Allen Basil Bratton

Allen Basil Bratton was born in Shrewsbury in 1890 the son of Doctor James Allen Bratton. His father died when he was 3. Continue reading →
Last updated on 30 September 2019 by JJ Morgan

William Barnesley of Trysull, died 1571

William Barnesley of Trysull in Staffordshire died and left a will written on 28 Mar 1571. He is described as a Yeoman and is the grandfather of the William Barnesley, who died in 1640. It would appear to be this grandson William, son of his eldest son Thomas, who succeeded in adopting the Coat of Arms of the Barnesley family of Bromsgrove in about 1597, proving the common line of descent with the Barnesleys of Barnesley Hall. Certainly his will shows a number of important connections with the landed and merchant classes in Elizabethan South Staffordshire. Continue reading →
Last updated on 3 February 2020 by JJ Morgan

Thomas Dolman of Seisdon

Thomas Dolman was baptized in All Saints, Trysull on 8 Sep 1611 and was one of a group of minor Staffordshire Gentry and Mercers who supported Parliament in the Civil War. He served on the Parliamentary Committee at Stafford in 1643 and worked closely with William Bendy. Continue reading →
Last updated on 2 August 2019 by JJ Morgan

William Pynson of Wolverhampton

William Pynson of Wolverhampton left a will with probate in 1670. He was an attorney and is connected to a number of the families discussed on this site. His will is particularly interesting as it names so many of his relatives. Continue reading →
Last updated on 27 February 2020 by JJ Morgan

Ann Cookes of West Bromwich

Ann Cookes, a widow of West Bromwich, left a will in 1645 that lists a large number of bequests that cover important family lines discussed on this site. She was evidently childless but the list of legacies indicates that she was a close relation to the Darby and Finch families. She is very likely the widow of Henry Cookes of Handsworth, who left a will in 1642, and the marriage date would appear to be before 1607. Continue reading →
Last updated on 10 May 2019 by JJ Morgan

Thomas Bradley of the Wood, Sedgley

In Dugdale’s 1663 Visitation of Staffordshire  the Bradley family (disclaimed 1664) is traced back to a Thomas Bradley of Baggeridge Forest (‘The Wood’) in Sedgley, Staffordshire. Later on, this Bradley family are simply all described as of ‘the Wood’ in Sedgley. Continue reading →
Last updated on 1 May 2019 by JJ Morgan

Thomas Elwall of Ettingshall, Sedgley

Thomas Elwall, yeoman of Ettingshall, died in early 1716 leaving a will written in 1712. Here he lists his four children as Thomas Elwall, Edward Elwall, Elizabeth Gibbens and Mary Elwall. The following sequence of baptisms can be found in the All Saints, Sedgley Parish register viz. Thomas (bap 21 Aug 1673), Edward (bap 9 Nov 1676), Elizabeth (No Baptism found), Mary (bap 22 Oct 1670) Continue reading →
Last updated on 28 March 2019 by JJ Morgan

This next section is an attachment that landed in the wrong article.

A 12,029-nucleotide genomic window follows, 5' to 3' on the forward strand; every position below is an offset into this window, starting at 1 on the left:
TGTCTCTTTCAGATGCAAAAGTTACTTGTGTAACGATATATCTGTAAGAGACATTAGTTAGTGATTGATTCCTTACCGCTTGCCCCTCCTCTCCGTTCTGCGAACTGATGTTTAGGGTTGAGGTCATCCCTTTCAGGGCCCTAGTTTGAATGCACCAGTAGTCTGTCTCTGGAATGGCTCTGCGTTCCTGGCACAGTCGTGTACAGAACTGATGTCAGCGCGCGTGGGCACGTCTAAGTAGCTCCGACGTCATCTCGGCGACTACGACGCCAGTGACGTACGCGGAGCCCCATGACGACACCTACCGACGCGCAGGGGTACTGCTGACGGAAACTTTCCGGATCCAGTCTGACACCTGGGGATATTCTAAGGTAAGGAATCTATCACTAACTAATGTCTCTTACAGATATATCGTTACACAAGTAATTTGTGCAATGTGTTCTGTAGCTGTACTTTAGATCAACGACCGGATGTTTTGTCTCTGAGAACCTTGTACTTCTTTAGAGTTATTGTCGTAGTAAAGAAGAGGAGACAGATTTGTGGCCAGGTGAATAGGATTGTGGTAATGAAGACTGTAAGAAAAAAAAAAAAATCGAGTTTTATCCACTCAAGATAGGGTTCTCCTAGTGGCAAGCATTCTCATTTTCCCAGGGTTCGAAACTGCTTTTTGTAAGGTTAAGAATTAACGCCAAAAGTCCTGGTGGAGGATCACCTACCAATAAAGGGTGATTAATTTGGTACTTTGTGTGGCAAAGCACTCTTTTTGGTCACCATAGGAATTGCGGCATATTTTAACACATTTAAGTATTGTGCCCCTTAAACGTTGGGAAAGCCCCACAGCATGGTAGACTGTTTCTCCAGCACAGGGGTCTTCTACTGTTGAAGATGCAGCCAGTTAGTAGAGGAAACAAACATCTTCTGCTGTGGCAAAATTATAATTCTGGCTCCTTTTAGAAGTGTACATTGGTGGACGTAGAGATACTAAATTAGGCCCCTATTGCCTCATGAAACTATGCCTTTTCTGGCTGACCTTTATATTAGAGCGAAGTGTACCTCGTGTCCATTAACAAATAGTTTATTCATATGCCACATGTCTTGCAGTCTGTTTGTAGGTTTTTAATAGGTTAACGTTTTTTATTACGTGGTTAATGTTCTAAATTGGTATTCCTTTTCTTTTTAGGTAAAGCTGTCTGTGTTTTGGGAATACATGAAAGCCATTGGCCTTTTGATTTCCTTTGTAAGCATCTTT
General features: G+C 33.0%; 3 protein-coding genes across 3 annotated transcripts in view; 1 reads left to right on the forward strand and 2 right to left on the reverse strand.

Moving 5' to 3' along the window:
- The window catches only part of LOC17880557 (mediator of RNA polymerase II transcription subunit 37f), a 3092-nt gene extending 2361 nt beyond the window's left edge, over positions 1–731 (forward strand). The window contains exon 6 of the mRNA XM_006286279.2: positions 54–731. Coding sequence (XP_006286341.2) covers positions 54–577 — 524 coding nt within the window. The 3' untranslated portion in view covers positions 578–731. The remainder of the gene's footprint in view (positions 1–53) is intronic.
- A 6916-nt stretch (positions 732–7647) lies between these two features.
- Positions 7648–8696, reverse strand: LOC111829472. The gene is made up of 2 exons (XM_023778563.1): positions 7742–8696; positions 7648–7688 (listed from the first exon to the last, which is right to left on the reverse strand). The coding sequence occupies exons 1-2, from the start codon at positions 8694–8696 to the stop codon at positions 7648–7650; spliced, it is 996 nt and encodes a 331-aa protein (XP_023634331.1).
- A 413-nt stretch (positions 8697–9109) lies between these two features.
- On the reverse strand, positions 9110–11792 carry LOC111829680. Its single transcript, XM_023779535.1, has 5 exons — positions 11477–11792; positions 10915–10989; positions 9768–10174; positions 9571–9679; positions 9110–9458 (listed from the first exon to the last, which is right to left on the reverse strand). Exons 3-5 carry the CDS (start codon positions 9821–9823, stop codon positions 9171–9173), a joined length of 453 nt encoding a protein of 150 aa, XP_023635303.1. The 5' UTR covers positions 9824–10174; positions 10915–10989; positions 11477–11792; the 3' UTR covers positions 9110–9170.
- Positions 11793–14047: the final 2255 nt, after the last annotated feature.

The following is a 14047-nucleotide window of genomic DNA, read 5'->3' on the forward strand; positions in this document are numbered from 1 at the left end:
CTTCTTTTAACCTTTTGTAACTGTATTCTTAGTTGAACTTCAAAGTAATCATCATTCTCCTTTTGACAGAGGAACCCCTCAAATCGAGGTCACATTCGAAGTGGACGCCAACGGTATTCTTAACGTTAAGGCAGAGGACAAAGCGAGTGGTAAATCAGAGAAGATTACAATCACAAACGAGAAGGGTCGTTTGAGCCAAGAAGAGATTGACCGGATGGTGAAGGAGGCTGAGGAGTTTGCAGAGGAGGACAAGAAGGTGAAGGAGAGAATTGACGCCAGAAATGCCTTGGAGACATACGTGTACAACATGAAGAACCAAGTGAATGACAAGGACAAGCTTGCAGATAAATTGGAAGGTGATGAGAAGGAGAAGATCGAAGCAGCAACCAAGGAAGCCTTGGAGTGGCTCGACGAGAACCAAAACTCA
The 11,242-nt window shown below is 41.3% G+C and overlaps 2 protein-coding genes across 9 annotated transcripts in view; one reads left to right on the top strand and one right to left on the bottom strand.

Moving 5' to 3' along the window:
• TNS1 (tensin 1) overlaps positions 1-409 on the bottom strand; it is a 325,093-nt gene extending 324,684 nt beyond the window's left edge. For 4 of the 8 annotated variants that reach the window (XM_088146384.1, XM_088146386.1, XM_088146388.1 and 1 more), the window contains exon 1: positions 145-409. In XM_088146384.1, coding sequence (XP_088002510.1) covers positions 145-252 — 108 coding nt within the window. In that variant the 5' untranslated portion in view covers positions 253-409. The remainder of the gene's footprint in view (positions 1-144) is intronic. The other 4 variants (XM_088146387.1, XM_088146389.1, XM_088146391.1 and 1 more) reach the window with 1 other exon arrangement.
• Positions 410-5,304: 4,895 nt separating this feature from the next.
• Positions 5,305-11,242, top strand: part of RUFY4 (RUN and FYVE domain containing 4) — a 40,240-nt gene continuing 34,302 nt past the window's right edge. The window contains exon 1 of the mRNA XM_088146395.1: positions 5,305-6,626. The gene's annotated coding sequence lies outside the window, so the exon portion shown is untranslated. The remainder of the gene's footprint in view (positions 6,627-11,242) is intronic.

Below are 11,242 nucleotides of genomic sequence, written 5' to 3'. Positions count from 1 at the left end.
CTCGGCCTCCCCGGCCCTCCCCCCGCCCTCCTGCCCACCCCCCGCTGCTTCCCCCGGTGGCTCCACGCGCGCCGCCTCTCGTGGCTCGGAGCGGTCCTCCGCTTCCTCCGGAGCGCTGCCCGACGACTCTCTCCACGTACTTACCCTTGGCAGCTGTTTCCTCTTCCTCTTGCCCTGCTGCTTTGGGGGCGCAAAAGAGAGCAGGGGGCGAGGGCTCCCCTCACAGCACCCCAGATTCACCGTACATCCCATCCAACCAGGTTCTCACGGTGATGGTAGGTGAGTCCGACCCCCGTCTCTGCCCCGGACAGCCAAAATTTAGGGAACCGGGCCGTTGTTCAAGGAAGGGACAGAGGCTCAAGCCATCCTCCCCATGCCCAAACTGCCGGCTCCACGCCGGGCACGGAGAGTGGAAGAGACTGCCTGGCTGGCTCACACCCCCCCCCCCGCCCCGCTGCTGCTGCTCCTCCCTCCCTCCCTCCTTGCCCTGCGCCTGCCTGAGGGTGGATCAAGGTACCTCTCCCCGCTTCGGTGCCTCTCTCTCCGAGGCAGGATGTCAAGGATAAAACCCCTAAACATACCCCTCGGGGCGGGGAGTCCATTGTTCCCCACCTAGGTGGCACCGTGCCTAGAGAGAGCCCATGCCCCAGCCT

John Shaw of Kingswinford, 1606-1674

This article is designed to disambiguate some of the ‘John Shaws’ alive in Dudley and the surrounding areas in the early Seventeenth Century. It focuses on the John Shaw, who Richard Shaw describes as his ‘natural son’ in his 1657 will and is also described as his ‘natural brother’ in the 1646 will of Richard Shaw, the younger. His position amongst Richard Shaw’s children is a little enigmatic. Continue reading →
Last updated on 10 May 2019 by JJ Morgan

Chester Racecard, 1766

This early Racecard comes from the archive of the Evans family, later of the Red Lion Inn, Wolverhampton. It may have belonged to John Evans. It is evidence of an early interest in horses and a foretaste for the extensive stable kept by the Evans family in Wolverhampton. Later the family were certainly keen sportsmen, but they also required the stable for the major Coaching Inn running the stages from Wednesbury to the Red Lion and on out to Albrighton. Continue reading →
Last updated on 5 February 2019 by E Morgan

Joyce Rugeley of Moor Hall

Joyce Rugeley must have been born about 1480 and was descended from the Rugeley family of Dunton in Warwickshire. The Rugeley ancestry is somewhat erratically recorded in the contemporary Heraldic Visitations of Warwickshire of 1619 and it is not altogether clear exactly where she fits in. She died and left a will in 1553.  Importantly she married twice and was widowed twice. Her two husbands were wealthy and extremely well connected. This kind of widowhood was in reality the only way a woman in Tudor times could gain important independent social status. Continue reading →
Last updated on 31 January 2019 by JJ Morgan

Molly uncovers the news of her brother’s death

Captain Charles Wilmot Evans of the 6th South Staffordshires was killed on 1 Jul 1916 on the first day of the Battle of the Somme. At the time, his sister Molly Evans was working at the No 2 General hospital in Le Havre. Below are extracts from her diary that chronicle how she found out the news and how it affected those around her. It contrasts with the account of this very same episode narrated in Alan MacDonald’s Book, “Lack of Offensive Spirit” which is based on the records of her letters to the War Office. Continue reading →
Last updated on 25 January 2020 by JJ Morgan